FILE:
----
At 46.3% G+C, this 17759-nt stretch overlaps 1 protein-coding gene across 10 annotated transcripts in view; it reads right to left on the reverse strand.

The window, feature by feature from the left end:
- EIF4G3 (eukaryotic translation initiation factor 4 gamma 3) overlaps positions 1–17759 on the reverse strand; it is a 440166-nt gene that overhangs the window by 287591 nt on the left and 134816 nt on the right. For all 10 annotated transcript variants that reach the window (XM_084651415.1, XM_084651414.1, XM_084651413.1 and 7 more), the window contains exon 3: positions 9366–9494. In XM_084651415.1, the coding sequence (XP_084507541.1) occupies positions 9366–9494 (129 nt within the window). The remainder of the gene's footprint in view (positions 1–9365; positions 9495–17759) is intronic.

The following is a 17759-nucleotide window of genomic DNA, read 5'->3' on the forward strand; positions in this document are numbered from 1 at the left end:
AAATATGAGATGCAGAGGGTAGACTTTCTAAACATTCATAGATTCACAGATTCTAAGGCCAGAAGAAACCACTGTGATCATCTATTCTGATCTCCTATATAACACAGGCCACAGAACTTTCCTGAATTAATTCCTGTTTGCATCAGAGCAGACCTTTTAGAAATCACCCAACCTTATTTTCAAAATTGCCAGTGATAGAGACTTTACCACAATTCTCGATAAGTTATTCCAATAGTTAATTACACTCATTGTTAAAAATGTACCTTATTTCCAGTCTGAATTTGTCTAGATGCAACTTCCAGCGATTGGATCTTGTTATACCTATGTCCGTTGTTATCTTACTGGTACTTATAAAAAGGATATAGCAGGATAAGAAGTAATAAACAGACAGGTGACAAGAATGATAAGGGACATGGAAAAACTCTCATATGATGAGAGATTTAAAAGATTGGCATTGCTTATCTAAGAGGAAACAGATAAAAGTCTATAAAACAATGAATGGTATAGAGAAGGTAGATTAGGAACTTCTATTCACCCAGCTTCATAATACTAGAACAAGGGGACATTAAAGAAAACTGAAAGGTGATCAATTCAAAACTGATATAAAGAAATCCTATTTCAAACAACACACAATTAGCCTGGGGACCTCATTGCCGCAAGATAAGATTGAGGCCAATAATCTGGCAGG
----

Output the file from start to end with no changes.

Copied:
At 46.3% G+C, this 17759-nt stretch overlaps 1 protein-coding gene across 10 annotated transcripts in view; it reads right to left on the reverse strand.

The window, feature by feature from the left end:
- EIF4G3 (eukaryotic translation initiation factor 4 gamma 3) overlaps positions 1–17759 on the reverse strand; it is a 440166-nt gene that overhangs the window by 287591 nt on the left and 134816 nt on the right. For all 10 annotated transcript variants that reach the window (XM_084651415.1, XM_084651414.1, XM_084651413.1 and 7 more), the window contains exon 3: positions 9366–9494. In XM_084651415.1, the coding sequence (XP_084507541.1) occupies positions 9366–9494 (129 nt within the window). The remainder of the gene's footprint in view (positions 1–9365; positions 9495–17759) is intronic.

The following is a 17759-nucleotide window of genomic DNA, read 5'->3' on the forward strand; positions in this document are numbered from 1 at the left end:
AAATATGAGATGCAGAGGGTAGACTTTCTAAACATTCATAGATTCACAGATTCTAAGGCCAGAAGAAACCACTGTGATCATCTATTCTGATCTCCTATATAACACAGGCCACAGAACTTTCCTGAATTAATTCCTGTTTGCATCAGAGCAGACCTTTTAGAAATCACCCAACCTTATTTTCAAAATTGCCAGTGATAGAGACTTTACCACAATTCTCGATAAGTTATTCCAATAGTTAATTACACTCATTGTTAAAAATGTACCTTATTTCCAGTCTGAATTTGTCTAGATGCAACTTCCAGCGATTGGATCTTGTTATACCTATGTCCGTTGTTATCTTACTGGTACTTATAAAAAGGATATAGCAGGATAAGAAGTAATAAACAGACAGGTGACAAGAATGATAAGGGACATGGAAAAACTCTCATATGATGAGAGATTTAAAAGATTGGCATTGCTTATCTAAGAGGAAACAGATAAAAGTCTATAAAACAATGAATGGTATAGAGAAGGTAGATTAGGAACTTCTATTCACCCAGCTTCATAATACTAGAACAAGGGGACATTAAAGAAAACTGAAAGGTGATCAATTCAAAACTGATATAAAGAAATCCTATTTCAAACAACACACAATTAGCCTGGGGACCTCATTGCCGCAAGATAAGATTGAGGCCAATAATCTGGCAGG